Story and pictures by Cameron Colon, Administrative Assistant
This past weekend marked the ninth annual Long Beach Comic Con. Every year, geeks, nerds and everyone in between gather downtown for a pop culture celebration. I spent a day in the midst of it all.
There is a hierarchy when it comes to comic conventions. The convention popularity ranking starts with mainstream, big-ticket sellers like San Diego Comic-Con, WonderCon, and Anime Expo.
The smaller fry are events with weird names or very niche subjects. For instance, my hometown of Pasadena had Power Morphicon and BotCon. Both were respectable affairs, but you wouldn’t get much out of them unless you were deeply invested in Power Rangers or Transformers.
Long Beach Comic Con falls in the mid-range spectrum of convention hierarchies. It’s not quite as glamorous and dizzying as San Diego’s but it’s still a big deal.
Once I arrived to the event, parking was a mess, as always. The convention’s parking lots quickly filled up. My girlfriend and I were funneled through detours to The Pike’s parking garage and after a quick walk across the block, we began our search for the entrance.
As we arrived, the morning rush of con-goers had died down so finding our way inside felt akin to finding the Death Star’s thermal exhaust port.
Deeper into the massive Convention and Entertainment Center, stormtroopers and Sith Lords were gathered for a photo shoot. It was a sign that we were close to getting in.
A group of people were lined up at a large glass door entrance and we entered out of curiosity. To our surprise, we saw a high-end ballroom full of socialites in tuxedos and dresses. I felt underdressed with my dirty biker clothes and bloody, barbed-wire bat. A security guard walked up to me and kindly asked, “Are you in the right place?”
We finally found the entrance to the convention in a dark corner of the building. Its rectangular, cement structure was not unlike a Death Star loading bay. As we entered, more stormtroopers and clone troopers were filed through metal detectors. A woman in a black uniform yelled out directions while people at the information desks got their QR codes scanned. It felt like I was being enlisted for the Empire.
I was having trouble pulling up my ticket, but the staff was happy to search for my name manually. Unfortunately, they found out the tickets I purchased were valid for Sunday only.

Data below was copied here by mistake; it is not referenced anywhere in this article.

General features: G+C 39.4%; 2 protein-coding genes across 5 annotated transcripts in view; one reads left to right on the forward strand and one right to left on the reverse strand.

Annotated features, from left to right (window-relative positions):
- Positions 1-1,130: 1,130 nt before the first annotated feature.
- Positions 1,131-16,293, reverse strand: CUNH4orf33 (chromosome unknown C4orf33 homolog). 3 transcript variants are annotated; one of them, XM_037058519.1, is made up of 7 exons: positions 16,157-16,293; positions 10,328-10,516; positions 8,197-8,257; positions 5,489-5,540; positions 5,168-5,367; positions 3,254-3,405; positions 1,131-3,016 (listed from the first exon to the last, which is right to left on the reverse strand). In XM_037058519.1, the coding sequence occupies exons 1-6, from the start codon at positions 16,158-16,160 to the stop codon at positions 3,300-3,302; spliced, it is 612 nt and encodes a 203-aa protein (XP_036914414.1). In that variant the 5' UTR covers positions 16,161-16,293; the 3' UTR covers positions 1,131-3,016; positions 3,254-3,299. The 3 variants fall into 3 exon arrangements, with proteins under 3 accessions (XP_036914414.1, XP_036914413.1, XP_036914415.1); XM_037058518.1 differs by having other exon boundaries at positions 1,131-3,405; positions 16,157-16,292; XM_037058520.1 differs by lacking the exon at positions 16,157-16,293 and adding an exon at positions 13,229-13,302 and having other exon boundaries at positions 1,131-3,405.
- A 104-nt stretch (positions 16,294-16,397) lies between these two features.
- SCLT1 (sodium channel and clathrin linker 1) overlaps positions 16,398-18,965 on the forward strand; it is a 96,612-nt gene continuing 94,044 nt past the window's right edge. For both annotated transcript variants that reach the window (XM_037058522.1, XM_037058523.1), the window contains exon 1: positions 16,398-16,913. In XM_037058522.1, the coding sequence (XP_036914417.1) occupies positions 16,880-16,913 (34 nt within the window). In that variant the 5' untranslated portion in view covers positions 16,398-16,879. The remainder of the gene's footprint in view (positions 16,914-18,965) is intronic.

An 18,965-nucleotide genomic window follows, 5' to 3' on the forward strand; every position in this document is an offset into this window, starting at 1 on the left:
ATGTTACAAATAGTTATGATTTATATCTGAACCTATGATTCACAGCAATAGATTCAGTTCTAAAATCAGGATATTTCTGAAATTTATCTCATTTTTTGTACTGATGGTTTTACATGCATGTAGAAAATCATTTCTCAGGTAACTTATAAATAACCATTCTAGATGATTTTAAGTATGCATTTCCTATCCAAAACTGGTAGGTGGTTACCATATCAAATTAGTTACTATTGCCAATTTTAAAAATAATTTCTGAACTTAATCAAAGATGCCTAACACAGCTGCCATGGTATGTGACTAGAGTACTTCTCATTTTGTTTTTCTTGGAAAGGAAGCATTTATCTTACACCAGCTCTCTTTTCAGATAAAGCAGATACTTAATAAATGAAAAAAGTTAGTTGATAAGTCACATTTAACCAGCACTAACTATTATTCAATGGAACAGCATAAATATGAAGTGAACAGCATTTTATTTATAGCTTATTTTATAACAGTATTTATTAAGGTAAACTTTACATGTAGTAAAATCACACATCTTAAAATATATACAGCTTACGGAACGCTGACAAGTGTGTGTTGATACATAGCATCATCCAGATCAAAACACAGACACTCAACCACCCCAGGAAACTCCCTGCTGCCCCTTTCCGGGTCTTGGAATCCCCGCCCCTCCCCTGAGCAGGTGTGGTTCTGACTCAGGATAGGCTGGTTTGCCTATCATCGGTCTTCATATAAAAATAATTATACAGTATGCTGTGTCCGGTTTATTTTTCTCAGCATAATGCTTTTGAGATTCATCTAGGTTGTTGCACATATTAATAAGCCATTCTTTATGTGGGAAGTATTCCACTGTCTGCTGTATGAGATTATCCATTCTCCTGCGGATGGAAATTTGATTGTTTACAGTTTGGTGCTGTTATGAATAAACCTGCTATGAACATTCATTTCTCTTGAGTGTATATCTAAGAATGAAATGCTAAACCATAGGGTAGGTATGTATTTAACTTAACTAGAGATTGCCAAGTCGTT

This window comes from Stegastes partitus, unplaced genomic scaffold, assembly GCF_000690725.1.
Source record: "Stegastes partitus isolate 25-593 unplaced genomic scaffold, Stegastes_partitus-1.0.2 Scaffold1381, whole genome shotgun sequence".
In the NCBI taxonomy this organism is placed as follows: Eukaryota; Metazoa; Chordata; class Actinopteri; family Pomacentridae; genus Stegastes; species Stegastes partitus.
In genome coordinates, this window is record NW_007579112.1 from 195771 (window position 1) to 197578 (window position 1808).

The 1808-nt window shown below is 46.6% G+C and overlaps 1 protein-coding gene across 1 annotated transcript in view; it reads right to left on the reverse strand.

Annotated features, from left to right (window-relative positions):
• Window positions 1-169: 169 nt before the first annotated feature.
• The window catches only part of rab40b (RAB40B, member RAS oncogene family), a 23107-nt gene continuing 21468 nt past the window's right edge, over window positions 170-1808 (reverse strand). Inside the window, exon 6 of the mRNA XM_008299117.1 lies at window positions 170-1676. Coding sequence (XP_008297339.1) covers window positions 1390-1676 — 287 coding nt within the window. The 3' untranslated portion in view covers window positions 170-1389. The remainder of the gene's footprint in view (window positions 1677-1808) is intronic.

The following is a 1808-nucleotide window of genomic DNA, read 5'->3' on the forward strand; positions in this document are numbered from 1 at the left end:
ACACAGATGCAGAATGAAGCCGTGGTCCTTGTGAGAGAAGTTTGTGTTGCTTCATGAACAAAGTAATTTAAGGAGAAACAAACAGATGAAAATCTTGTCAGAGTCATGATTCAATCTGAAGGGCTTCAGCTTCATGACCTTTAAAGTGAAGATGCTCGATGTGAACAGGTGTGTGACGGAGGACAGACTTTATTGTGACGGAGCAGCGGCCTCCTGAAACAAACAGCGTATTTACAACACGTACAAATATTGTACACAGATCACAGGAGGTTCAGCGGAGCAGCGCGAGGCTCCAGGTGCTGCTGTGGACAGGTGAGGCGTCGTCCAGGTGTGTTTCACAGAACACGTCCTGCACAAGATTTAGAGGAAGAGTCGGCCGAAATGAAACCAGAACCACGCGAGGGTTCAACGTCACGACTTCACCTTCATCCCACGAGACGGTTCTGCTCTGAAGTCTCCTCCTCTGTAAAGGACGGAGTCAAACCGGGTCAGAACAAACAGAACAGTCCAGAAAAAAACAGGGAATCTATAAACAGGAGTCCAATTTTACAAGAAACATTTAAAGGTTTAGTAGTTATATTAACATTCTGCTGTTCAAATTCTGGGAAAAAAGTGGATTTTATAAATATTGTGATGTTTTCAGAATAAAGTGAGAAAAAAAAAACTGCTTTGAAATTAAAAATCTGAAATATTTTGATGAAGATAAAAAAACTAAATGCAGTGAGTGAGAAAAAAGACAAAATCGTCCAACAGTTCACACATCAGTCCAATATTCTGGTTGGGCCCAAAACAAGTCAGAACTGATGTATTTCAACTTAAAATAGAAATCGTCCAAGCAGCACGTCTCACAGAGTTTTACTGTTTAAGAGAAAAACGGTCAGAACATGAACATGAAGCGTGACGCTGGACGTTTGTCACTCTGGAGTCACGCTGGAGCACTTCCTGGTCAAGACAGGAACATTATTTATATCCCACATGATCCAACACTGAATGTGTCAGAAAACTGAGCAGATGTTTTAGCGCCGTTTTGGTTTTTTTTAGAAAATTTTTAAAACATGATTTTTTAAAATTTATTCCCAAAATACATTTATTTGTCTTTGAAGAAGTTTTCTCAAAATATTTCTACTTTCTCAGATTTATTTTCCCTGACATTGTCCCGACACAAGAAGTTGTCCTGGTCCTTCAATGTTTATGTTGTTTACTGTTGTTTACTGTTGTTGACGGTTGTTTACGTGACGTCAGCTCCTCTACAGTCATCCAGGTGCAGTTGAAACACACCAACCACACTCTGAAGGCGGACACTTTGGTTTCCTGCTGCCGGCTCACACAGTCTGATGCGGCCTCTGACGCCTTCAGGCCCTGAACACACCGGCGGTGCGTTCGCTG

My girlfriend and I had been planning for a Saturday trip. I couldn’t have made that big of a mistake.
Normally you can swap your tickets in case of a mistake like this, but as ours were complimentary, there was nothing that could be done. We quickly shifted around our schedules and decided to come back the next day.
Sunday, the last and calmest day, housed a smaller crowd of people, which made it easier to walk around the exhibit hall. Cosplayers had beautiful spaces to take photos, collectors had no shortage of toys and comics to be found, and film nerds had a place in the annual GeekFest Film Festival. Smaller artists got to show off their work and I even bought a piece that parodied Edvard Munch’s The Scream with Nintendo’s Kirby. Looking at the special guests this year, one could be forgiven for thinking this was a horror convention. Many actors from Twin Peaks and the motion capture actor for Leon S. Kennedy of Resident Evil were present. I even talked to a video game voice actor named Dino Andrade for a bit.
“How did you break into the industry?” I asked.
“Porn!” Andrade exclaimed satirically.
For a long time, I had become cynical about conventions and nerd culture. I was uncomfortable with the commodification of art, the increasing cost of entry as nerd properties become more profitable, the rampant advertisements, oversexualization of cosplay, and zoo-like nature of B-level celebrities and artists at designated booths.
Returning to a convention for the first time in years shifted my perspective. Similar to the Dark Side, the negative aspects always exist in some form but a convention is about exploring the things we love and sharing it with loved ones. I saw plenty of happy couples parading their cosplays, and best friends sharing obscure jokes.
There’s something beautiful about a comic convention that’s able to bring people of different backgrounds together even if it comes with a darker side. But unlike in “Star Wars,” the Dark Lords of the Long Beach Convention Center will be happy to take a photo and give you a high five.